JOHNSON CITY, Tenn. - Prescription drug abuse is a growing problem, and the state of Tennessee is trying to do something about it.
The next time you get a prescription for pain medication, your doctor is going to check out your history before signing the prescription pad. The Tennessee Department of Health now requires all prescribers to check the controlled substance monitoring database when a patient asks for a painkiller or controlled substance lasting more than seven days.
The check helps them make sure you haven't received the same drug recently from another pharmacy. "These are any controlled substances, Schedule II through V; that includes a wide variety of medicines from pain to anti-anxiety," said Dr. Andrew Brown.
Dr. Brown tells us if a patient shows up with a history of prescriptions, it raises a red flag and they file paper work for the police to investigate.
Kingsport Officer Tom Patton tells us his department investigates dozens of calls each year involving prescription drugs. "When we catch someone in the act, it's a much simpler investigation. But when we have to identify who is doing it and how they're going about trying to obtain it, it is lengthy," said Patton.
Patton says that's because they don't have enough people to investigate all the cases. "It's one of those things where we have lots and lots of cases and only a limited amount of manpower," said Patton.
He says the regulations might not help the problem as much as they would like. "I don't know if there will be a huge difference in the number of people caught. I think the idea in this legislation is to prevent it from happening," said Patton.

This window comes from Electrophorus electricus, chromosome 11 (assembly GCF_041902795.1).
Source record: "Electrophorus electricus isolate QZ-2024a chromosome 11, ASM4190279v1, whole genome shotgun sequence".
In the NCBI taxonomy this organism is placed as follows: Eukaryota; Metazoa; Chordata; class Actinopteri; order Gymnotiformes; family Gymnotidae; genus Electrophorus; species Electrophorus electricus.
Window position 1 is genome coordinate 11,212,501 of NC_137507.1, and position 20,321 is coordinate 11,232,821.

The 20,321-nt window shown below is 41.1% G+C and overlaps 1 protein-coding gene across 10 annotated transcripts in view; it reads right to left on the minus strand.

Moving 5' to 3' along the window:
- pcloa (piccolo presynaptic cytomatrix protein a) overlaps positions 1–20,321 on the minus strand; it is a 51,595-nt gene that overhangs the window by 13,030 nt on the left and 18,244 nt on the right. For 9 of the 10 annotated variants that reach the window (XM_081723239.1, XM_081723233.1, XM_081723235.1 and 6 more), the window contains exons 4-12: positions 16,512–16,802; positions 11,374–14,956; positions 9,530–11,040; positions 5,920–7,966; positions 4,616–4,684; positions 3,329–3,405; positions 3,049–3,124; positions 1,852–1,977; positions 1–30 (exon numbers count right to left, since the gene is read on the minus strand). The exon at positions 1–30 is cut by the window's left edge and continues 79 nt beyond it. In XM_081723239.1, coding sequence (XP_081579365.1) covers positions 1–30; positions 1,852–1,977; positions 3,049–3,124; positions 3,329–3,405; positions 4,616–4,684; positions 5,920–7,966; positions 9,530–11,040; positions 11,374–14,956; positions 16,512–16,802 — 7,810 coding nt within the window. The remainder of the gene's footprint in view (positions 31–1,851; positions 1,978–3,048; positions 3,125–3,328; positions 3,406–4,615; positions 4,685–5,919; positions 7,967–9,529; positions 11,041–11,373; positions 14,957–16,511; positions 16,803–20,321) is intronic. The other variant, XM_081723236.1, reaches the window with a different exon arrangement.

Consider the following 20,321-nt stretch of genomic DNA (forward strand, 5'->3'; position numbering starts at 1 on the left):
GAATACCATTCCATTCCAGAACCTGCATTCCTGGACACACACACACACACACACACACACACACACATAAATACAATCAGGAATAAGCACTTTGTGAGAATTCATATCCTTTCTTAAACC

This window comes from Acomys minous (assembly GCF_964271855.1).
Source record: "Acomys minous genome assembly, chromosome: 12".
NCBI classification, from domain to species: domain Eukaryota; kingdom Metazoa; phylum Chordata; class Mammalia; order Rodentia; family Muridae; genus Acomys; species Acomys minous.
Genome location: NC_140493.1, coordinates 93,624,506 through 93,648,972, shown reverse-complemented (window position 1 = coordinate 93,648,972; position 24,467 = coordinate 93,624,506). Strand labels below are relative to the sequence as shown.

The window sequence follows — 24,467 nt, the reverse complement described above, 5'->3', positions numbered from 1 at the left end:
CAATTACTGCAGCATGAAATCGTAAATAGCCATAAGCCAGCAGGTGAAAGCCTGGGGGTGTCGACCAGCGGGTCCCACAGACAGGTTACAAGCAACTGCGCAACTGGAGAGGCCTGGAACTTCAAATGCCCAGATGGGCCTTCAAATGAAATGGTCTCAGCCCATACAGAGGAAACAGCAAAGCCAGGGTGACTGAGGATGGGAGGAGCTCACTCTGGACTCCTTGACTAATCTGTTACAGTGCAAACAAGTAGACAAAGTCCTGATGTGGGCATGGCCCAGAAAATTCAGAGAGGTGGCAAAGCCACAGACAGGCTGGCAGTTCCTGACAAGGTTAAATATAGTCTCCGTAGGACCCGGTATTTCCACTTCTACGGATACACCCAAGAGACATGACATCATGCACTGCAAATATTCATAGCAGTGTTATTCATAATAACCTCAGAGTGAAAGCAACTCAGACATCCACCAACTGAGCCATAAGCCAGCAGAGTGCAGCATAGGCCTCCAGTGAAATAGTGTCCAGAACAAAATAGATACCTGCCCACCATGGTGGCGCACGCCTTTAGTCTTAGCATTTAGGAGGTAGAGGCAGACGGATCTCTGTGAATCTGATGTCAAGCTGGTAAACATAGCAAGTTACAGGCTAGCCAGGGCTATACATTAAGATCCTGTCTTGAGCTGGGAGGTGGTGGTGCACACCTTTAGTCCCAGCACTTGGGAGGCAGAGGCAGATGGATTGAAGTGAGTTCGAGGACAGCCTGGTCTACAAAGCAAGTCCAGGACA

Dr. Brown says it will be a burden on healthcare providers and take time away from other patients. "You have to log on, enter the patient's name and birthday. It's something that does take a little time to do," said Brown.
Brown says for those who need the medication for chronic pain, it will still be available to them. "You can still get it; it's just going to be more closely monitored. This is for people going to multiple providers and multiple pharmacies," said Brown. This is a practice also known as 'doctor shopping.'
We checked with the Tennessee Department of Health; they told us they will be closely watching the database not only people getting the prescriptions, but also for doctors and nurses prescribing them.
The spokesperson said if they see unusual activity, they would investigate.
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